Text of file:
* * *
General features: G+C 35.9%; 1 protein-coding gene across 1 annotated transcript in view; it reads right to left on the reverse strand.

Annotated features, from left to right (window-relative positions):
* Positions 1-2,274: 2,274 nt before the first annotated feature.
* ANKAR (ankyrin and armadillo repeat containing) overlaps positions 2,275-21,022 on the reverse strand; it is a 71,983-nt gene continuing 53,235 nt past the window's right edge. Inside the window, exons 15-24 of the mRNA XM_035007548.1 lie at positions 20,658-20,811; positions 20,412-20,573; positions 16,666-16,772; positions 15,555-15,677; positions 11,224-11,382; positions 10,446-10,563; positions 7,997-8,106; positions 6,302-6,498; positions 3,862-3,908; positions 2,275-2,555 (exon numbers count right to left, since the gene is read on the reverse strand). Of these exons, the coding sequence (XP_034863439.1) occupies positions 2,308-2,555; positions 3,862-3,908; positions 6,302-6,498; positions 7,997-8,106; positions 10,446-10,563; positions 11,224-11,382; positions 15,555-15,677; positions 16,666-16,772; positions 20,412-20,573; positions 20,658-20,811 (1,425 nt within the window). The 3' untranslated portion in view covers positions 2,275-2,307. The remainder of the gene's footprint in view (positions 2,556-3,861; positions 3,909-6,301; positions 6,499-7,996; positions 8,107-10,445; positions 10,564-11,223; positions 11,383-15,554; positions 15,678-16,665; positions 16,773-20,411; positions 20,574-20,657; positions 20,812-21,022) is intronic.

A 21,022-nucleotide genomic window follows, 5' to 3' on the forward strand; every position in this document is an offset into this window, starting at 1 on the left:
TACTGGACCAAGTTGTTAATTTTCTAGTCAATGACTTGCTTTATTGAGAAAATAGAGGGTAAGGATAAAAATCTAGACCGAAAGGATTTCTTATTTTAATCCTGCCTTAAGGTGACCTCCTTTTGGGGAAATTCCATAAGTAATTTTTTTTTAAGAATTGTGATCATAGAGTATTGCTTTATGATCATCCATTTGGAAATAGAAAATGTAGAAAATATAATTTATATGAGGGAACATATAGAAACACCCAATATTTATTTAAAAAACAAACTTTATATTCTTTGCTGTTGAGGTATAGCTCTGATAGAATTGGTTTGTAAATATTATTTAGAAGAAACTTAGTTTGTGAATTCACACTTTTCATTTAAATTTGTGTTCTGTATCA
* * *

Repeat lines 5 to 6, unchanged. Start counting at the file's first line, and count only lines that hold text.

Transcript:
A 21,022-nucleotide genomic window follows, 5' to 3' on the forward strand; every position in this document is an offset into this window, starting at 1 on the left:
TACTGGACCAAGTTGTTAATTTTCTAGTCAATGACTTGCTTTATTGAGAAAATAGAGGGTAAGGATAAAAATCTAGACCGAAAGGATTTCTTATTTTAATCCTGCCTTAAGGTGACCTCCTTTTGGGGAAATTCCATAAGTAATTTTTTTTTAAGAATTGTGATCATAGAGTATTGCTTTATGATCATCCATTTGGAAATAGAAAATGTAGAAAATATAATTTATATGAGGGAACATATAGAAACACCCAATATTTATTTAAAAAACAAACTTTATATTCTTTGCTGTTGAGGTATAGCTCTGATAGAATTGGTTTGTAAATATTATTTAGAAGAAACTTAGTTTGTGAATTCACACTTTTCATTTAAATTTGTGTTCTGTATCA